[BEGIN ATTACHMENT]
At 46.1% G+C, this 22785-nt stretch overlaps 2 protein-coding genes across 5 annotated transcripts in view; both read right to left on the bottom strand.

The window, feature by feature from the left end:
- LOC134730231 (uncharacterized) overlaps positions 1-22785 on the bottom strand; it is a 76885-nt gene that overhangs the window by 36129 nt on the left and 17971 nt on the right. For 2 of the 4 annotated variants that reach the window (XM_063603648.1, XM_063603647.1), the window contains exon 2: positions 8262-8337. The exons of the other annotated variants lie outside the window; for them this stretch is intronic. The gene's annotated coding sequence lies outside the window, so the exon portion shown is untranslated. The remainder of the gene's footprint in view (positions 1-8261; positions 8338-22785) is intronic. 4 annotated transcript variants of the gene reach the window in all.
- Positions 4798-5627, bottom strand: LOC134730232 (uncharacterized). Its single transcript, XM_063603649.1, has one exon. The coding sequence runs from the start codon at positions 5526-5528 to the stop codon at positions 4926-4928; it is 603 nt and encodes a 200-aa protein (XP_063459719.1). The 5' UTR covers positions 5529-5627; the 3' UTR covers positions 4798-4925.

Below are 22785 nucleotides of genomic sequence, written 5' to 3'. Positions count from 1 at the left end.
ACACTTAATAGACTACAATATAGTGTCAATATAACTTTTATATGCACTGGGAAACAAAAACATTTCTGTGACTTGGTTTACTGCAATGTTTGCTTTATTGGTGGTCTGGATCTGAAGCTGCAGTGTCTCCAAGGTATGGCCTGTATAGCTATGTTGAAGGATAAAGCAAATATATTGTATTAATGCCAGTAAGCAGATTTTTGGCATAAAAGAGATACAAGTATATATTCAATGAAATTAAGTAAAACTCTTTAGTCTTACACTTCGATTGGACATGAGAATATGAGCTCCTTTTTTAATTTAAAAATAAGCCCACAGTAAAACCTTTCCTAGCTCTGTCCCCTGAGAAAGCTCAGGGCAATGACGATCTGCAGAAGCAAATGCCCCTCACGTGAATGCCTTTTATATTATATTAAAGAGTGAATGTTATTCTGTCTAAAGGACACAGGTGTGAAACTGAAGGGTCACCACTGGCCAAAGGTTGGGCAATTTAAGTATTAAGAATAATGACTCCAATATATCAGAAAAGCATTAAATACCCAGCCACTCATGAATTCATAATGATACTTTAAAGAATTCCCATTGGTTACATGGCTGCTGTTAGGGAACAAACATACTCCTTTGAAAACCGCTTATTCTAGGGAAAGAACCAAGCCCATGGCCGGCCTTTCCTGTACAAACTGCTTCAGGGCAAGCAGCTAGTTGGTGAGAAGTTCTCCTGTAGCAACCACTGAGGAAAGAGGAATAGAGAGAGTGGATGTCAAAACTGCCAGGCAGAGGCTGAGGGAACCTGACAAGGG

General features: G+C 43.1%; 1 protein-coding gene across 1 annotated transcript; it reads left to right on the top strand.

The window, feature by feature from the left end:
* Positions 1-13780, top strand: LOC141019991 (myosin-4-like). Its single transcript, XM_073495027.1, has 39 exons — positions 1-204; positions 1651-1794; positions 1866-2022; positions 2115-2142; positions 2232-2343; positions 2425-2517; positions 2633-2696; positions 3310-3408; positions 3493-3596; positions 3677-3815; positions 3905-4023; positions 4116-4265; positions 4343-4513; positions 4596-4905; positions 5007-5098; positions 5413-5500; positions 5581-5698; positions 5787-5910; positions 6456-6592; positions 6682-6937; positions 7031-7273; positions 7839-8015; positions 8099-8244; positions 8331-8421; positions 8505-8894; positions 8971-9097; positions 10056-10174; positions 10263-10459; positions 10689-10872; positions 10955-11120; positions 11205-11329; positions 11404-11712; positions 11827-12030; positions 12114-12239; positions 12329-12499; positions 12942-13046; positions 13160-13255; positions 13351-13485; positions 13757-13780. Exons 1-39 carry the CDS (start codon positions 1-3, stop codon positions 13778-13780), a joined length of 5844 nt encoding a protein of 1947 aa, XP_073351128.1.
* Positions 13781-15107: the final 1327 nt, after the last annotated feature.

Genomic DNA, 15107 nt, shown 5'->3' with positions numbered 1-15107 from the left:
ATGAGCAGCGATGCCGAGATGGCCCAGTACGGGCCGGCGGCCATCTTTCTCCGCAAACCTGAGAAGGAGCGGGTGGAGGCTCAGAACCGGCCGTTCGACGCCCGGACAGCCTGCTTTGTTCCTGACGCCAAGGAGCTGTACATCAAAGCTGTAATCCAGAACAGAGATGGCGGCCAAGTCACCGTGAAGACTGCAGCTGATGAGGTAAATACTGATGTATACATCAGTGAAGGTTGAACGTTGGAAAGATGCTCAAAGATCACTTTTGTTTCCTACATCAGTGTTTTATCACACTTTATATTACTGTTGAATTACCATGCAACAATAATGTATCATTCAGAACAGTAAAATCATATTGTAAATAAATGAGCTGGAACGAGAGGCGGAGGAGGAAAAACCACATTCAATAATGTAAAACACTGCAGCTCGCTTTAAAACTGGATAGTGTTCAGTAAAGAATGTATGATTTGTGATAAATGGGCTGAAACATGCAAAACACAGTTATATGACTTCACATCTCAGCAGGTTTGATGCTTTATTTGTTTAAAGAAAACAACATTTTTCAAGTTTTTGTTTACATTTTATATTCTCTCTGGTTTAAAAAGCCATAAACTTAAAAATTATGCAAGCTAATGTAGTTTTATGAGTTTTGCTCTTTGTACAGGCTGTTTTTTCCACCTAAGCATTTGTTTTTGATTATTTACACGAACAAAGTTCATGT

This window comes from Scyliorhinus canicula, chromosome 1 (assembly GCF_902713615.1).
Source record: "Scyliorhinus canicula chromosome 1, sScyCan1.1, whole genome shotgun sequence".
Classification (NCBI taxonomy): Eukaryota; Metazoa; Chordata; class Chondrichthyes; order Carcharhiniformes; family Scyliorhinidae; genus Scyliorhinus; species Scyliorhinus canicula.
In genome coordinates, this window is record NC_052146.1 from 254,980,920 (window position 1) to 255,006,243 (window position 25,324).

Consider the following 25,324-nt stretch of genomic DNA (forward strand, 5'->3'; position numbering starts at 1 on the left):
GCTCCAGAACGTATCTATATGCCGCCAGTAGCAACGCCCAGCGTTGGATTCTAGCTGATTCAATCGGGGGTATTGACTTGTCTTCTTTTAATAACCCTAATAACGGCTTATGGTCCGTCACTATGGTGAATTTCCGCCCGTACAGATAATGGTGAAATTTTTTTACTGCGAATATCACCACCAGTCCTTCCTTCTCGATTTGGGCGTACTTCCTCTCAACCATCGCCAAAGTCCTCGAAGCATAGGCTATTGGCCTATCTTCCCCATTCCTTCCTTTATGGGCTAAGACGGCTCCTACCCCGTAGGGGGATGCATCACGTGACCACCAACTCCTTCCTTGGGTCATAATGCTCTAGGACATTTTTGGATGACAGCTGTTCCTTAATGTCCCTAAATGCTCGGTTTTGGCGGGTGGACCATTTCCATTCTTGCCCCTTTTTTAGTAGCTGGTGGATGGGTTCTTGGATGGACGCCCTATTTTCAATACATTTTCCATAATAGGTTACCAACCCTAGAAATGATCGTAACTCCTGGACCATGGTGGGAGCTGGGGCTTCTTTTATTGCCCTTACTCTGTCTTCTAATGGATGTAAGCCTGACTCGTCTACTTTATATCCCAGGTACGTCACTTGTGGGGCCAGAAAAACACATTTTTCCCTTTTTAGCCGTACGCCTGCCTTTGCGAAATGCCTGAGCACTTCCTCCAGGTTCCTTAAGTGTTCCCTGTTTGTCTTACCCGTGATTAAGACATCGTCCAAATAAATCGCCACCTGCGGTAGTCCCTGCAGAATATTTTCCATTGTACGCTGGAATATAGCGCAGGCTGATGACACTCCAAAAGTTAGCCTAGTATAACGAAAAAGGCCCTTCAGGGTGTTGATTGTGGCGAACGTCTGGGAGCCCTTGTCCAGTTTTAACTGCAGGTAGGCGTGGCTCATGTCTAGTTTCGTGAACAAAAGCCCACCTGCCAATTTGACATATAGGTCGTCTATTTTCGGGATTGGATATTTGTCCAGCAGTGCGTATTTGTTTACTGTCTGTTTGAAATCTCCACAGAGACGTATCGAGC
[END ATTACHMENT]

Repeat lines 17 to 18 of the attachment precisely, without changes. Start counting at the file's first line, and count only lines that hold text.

Consider the following 25,324-nt stretch of genomic DNA (forward strand, 5'->3'; position numbering starts at 1 on the left):
GCTCCAGAACGTATCTATATGCCGCCAGTAGCAACGCCCAGCGTTGGATTCTAGCTGATTCAATCGGGGGTATTGACTTGTCTTCTTTTAATAACCCTAATAACGGCTTATGGTCCGTCACTATGGTGAATTTCCGCCCGTACAGATAATGGTGAAATTTTTTTACTGCGAATATCACCACCAGTCCTTCCTTCTCGATTTGGGCGTACTTCCTCTCAACCATCGCCAAAGTCCTCGAAGCATAGGCTATTGGCCTATCTTCCCCATTCCTTCCTTTATGGGCTAAGACGGCTCCTACCCCGTAGGGGGATGCATCACGTGACCACCAACTCCTTCCTTGGGTCATAATGCTCTAGGACATTTTTGGATGACAGCTGTTCCTTAATGTCCCTAAATGCTCGGTTTTGGCGGGTGGACCATTTCCATTCTTGCCCCTTTTTTAGTAGCTGGTGGATGGGTTCTTGGATGGACGCCCTATTTTCAATACATTTTCCATAATAGGTTACCAACCCTAGAAATGATCGTAACTCCTGGACCATGGTGGGAGCTGGGGCTTCTTTTATTGCCCTTACTCTGTCTTCTAATGGATGTAAGCCTGACTCGTCTACTTTATATCCCAGGTACGTCACTTGTGGGGCCAGAAAAACACATTTTTCCCTTTTTAGCCGTACGCCTGCCTTTGCGAAATGCCTGAGCACTTCCTCCAGGTTCCTTAAGTGTTCCCTGTTTGTCTTACCCGTGATTAAGACATCGTCCAAATAAATCGCCACCTGCGGTAGTCCCTGCAGAATATTTTCCATTGTACGCTGGAATATAGCGCAGGCTGATGACACTCCAAAAGTTAGCCTAGTATAACGAAAAAGGCCCTTCAGGGTGTTGATTGTGGCGAACGTCTGGGAGCCCTTGTCCAGTTTTAACTGCAGGTAGGCGTGGCTCATGTCTAGTTTCGTGAACAAAAGCCCACCTGCCAATTTGACATATAGGTCGTCTATTTTCGGGATTGGATATTTGTCCAGCAGTGCGTATTTGTTTACTGTCTGTTTGAAATCTCCACAGAGACGTATCGAGC